First person - This government has done a huge amount for construction, but it needs to realise that bureaucracy does not stop accidents.
Deputy Prime Minister John Prescott, construction minister Nick Raynsford and their DETR team have, in my experience, done more for the construction industry than any other government department in 35 years.

Their zeal in cajoling a largely unwilling industry to start the process of integrating design and project management and modernising its procurement procedures was just the catalyst we needed for change, and moving away from our traditional, adversarial, regulated culture to one of partnering, mutual trust and equitable risk sharing is an essential part of that change.

Yet ironically, the overriding feature of Tony Blair's government is that it has been the most regulatory for more than 50 years. And many of those regulations have been (despite spin to the contrary) directed against that Old Labour enemy, the wicked employer, and in construction, the even more wicked main contractor employer.

In particular, safety and the government's approach to the unacceptable three-year rise in fatal accidents on site still follows the line of overregulation and prosecution, rather than the modern approach of open-book partnering. The government's safety policy appears to be driven by blame transfer and back protection, and it forces safety into the maelstrom of politics, collective bargaining and cut-price contracting.

Because there are far too many external regulators scoring points by rubbishing what they do, construction managers have had to concentrate, as a priority, on establishing enough bureaucracy to protect themselves against these attacks. There are about 80 acts of parliament and sets of regulations applicable to construction safety, including the well meaning but clearly ineffective Construction (Design and Management) Regulations, which fill up our hard drives with risk assessment procedures but fail to get the information to the workers on site.

Prescott needs the courage to accept that levels of regulation and inspection have gone over the top. The last thing the industry needs now is the further demonisation of employers by setting union flying pickets on them. Instead, we need to extend some of the innovative Rethinking Construction principles into safety management.

If we are to save lives, the government must drastically simplify and consolidate the regulations. Health and Safety Executive "police" should be turned into "support staff", the principal contractor given absolute authority over the safety of design and construction and all interference from external consultants banned. Here are a few of my suggestions:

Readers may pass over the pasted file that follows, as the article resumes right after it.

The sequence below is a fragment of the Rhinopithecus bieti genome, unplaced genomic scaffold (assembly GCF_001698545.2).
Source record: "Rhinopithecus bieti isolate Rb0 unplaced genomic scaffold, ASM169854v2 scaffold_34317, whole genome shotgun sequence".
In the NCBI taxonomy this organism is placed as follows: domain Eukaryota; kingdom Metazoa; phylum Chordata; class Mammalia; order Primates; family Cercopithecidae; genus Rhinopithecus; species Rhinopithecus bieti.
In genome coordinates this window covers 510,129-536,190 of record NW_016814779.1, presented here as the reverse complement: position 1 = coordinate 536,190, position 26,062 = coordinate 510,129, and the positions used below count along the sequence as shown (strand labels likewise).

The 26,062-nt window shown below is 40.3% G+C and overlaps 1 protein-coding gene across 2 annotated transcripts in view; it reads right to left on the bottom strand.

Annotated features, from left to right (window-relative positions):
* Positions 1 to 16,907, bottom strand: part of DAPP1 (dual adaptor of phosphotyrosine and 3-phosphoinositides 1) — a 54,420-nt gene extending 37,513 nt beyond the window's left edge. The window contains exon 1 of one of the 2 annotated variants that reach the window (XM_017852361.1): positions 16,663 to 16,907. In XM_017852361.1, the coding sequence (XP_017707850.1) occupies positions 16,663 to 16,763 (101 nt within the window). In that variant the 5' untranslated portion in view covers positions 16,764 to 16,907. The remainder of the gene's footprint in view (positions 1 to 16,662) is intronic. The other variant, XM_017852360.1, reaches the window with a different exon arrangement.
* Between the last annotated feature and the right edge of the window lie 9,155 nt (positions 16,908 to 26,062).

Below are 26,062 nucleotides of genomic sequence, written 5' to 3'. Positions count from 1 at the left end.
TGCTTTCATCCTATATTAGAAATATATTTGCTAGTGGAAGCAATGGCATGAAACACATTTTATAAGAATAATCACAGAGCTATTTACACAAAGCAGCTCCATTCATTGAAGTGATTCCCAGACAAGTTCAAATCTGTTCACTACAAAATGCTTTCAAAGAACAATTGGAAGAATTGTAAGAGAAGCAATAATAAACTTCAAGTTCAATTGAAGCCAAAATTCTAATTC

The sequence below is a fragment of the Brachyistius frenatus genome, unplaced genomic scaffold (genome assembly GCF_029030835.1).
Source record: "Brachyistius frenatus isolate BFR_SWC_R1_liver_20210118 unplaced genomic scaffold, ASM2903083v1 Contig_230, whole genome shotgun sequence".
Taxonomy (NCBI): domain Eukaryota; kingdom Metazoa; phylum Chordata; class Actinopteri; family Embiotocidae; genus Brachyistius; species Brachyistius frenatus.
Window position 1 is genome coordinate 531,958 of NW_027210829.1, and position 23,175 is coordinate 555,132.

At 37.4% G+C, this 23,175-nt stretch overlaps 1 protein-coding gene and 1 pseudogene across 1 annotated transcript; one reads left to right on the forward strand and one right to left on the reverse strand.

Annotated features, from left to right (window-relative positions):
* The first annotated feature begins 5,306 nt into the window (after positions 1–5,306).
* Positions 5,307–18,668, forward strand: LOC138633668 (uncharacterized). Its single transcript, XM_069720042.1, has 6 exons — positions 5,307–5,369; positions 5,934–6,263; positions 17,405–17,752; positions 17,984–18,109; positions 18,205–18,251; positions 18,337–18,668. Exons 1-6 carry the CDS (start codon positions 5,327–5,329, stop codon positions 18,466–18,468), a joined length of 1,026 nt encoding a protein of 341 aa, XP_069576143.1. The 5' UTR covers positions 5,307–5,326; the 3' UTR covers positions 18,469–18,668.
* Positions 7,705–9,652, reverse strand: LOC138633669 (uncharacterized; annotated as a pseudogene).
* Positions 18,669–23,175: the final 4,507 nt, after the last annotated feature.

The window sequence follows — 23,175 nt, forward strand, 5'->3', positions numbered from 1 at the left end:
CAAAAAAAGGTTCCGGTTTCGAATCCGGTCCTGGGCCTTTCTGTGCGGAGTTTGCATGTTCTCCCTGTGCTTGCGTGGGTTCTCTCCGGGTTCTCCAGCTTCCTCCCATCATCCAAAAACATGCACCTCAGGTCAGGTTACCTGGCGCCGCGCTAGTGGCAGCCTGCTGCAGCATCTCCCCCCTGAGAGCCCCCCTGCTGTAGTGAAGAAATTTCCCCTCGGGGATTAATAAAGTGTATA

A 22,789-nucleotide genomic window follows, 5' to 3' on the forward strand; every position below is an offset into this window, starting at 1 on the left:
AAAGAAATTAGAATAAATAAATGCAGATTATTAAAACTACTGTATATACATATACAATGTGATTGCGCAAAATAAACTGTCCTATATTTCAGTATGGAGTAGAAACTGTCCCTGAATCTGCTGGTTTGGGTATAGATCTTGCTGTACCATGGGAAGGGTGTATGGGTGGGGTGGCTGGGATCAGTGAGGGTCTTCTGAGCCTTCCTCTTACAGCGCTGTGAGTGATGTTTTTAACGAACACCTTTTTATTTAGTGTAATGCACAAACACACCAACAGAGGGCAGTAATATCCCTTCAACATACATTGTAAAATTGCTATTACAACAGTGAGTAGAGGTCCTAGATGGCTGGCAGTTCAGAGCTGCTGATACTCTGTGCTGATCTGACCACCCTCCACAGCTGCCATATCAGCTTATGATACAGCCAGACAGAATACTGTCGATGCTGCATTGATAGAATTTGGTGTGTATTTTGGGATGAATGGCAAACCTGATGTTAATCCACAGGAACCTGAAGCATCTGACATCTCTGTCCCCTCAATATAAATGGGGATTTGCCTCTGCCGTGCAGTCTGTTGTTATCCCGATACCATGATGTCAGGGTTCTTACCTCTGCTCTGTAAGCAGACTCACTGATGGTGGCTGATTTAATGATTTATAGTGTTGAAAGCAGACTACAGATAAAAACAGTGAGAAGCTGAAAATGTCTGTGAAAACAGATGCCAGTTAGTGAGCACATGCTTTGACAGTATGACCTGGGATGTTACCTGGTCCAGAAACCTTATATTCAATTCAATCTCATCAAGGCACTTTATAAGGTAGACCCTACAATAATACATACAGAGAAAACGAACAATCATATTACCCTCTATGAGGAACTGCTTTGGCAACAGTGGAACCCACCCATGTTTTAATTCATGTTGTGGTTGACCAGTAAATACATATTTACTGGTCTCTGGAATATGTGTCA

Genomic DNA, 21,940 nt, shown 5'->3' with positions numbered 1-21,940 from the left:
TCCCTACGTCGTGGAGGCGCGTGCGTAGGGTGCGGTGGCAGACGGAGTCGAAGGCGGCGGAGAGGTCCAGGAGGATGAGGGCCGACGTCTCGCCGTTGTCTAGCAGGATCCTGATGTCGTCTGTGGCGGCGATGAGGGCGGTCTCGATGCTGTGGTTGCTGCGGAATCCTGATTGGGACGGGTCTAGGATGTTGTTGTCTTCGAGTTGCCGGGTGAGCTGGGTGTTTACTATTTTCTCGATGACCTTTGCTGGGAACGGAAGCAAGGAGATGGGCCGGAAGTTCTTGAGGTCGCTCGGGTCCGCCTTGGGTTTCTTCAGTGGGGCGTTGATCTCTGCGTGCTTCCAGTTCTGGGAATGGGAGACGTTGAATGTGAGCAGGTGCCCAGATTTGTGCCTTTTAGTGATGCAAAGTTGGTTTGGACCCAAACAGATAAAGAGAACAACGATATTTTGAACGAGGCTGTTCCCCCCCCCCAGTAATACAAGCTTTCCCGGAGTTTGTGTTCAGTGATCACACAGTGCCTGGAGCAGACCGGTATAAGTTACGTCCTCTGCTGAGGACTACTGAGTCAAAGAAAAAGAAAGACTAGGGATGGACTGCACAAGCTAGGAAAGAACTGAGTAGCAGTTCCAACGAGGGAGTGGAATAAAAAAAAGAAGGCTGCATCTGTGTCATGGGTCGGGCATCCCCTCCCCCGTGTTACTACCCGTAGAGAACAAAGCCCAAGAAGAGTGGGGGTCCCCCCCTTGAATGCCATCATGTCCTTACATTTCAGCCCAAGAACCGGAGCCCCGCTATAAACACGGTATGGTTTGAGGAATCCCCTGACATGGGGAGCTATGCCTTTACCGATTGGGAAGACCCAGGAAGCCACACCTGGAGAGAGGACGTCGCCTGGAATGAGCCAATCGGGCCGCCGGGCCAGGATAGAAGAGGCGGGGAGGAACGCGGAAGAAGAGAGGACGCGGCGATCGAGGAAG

• The independent planning supervisors have proved to be totally ineffective; they have to go. Responsibility should be given back to principal contractors and the planning supervision fee used to fund safety measures directly.

  • The present risk assessment procedures should be kept and improved. Safety planning as a site management discipline – thinking ahead about hazardous operations and planning safe working methods to tackle them – is working. Without the excessive bureaucracy, it would work even better.

    Government safety policy seems to be driven by blame transfer and back protection

  • The CDM principle that clients, designers, specifiers and subcontractors have responsibility for safety should be kept, and extended to manufacturers, subject to the overriding authority of the principal contractor.

  • The industry, working with clients and the HSE, should devise safer working practices for fast-track contracts.

  • The government should give five years' notice that it is banning the sale of all hazardous products and one year's notice that it is banning overweight products such as large concrete blocks that are likely to be handled by one person.

    The key to making our industry safer, however, is to inform, educate and involve everyone on site. This can be done by:

  • Developing short and simple induction and toolbox talks with video clips and CD-ROMs.

  • Site managers issuing a "yellow card" to operatives (copied to their employer) who will not comply. Two yellow cards means a dismissal from site.

  • Instructing every subcontractor to nominate a safety representative from within its site staff to work constructively with site managers. This is not buck-passing, as overall responsibility is not transferred, but it would lend several more pairs of ears and eyes to support safe working efforts.

  • Making 2001 the year of zero accidents.